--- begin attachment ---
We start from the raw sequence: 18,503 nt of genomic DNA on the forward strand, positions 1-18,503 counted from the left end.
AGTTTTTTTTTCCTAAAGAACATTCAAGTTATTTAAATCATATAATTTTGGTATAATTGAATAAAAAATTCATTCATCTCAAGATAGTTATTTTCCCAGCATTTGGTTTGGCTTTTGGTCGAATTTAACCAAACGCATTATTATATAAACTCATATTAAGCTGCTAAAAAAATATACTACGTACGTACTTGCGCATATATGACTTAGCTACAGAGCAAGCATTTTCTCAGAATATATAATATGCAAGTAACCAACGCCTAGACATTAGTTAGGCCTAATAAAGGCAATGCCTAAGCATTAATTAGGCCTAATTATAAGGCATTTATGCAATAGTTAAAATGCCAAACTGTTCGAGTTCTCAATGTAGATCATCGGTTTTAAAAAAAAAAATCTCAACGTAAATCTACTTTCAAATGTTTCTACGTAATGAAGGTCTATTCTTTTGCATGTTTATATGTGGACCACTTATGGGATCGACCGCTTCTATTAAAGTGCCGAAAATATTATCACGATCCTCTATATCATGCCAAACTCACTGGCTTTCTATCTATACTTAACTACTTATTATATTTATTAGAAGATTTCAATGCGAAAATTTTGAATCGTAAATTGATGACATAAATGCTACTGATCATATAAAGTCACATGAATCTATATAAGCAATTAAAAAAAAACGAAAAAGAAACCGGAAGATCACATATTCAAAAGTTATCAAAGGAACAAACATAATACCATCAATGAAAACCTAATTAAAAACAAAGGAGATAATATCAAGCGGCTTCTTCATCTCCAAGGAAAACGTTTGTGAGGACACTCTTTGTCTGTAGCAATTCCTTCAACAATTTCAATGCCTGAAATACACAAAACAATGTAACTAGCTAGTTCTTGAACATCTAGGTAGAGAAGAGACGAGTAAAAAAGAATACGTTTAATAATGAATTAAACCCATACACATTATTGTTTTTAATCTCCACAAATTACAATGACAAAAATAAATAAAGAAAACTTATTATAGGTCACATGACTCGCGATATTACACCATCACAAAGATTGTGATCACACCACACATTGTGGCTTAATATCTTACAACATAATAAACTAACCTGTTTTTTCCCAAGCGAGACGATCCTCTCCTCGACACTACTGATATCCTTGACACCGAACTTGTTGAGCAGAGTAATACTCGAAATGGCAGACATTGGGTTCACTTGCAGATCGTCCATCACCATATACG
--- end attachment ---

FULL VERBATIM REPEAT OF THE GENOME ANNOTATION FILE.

We start from the raw sequence: 18,503 nt of genomic DNA on the forward strand, positions 1-18,503 counted from the left end.
AGTTTTTTTTTCCTAAAGAACATTCAAGTTATTTAAATCATATAATTTTGGTATAATTGAATAAAAAATTCATTCATCTCAAGATAGTTATTTTCCCAGCATTTGGTTTGGCTTTTGGTCGAATTTAACCAAACGCATTATTATATAAACTCATATTAAGCTGCTAAAAAAATATACTACGTACGTACTTGCGCATATATGACTTAGCTACAGAGCAAGCATTTTCTCAGAATATATAATATGCAAGTAACCAACGCCTAGACATTAGTTAGGCCTAATAAAGGCAATGCCTAAGCATTAATTAGGCCTAATTATAAGGCATTTATGCAATAGTTAAAATGCCAAACTGTTCGAGTTCTCAATGTAGATCATCGGTTTTAAAAAAAAAAATCTCAACGTAAATCTACTTTCAAATGTTTCTACGTAATGAAGGTCTATTCTTTTGCATGTTTATATGTGGACCACTTATGGGATCGACCGCTTCTATTAAAGTGCCGAAAATATTATCACGATCCTCTATATCATGCCAAACTCACTGGCTTTCTATCTATACTTAACTACTTATTATATTTATTAGAAGATTTCAATGCGAAAATTTTGAATCGTAAATTGATGACATAAATGCTACTGATCATATAAAGTCACATGAATCTATATAAGCAATTAAAAAAAAACGAAAAAGAAACCGGAAGATCACATATTCAAAAGTTATCAAAGGAACAAACATAATACCATCAATGAAAACCTAATTAAAAACAAAGGAGATAATATCAAGCGGCTTCTTCATCTCCAAGGAAAACGTTTGTGAGGACACTCTTTGTCTGTAGCAATTCCTTCAACAATTTCAATGCCTGAAATACACAAAACAATGTAACTAGCTAGTTCTTGAACATCTAGGTAGAGAAGAGACGAGTAAAAAAGAATACGTTTAATAATGAATTAAACCCATACACATTATTGTTTTTAATCTCCACAAATTACAATGACAAAAATAAATAAAGAAAACTTATTATAGGTCACATGACTCGCGATATTACACCATCACAAAGATTGTGATCACACCACACATTGTGGCTTAATATCTTACAACATAATAAACTAACCTGTTTTTTCCCAAGCGAGACGATCCTCTCCTCGACACTACTGATATCCTTGACACCGAACTTGTTGAGCAGAGTAATACTCGAAATGGCAGACATTGGGTTCACTTGCAGATCGTCCATCACCATATACG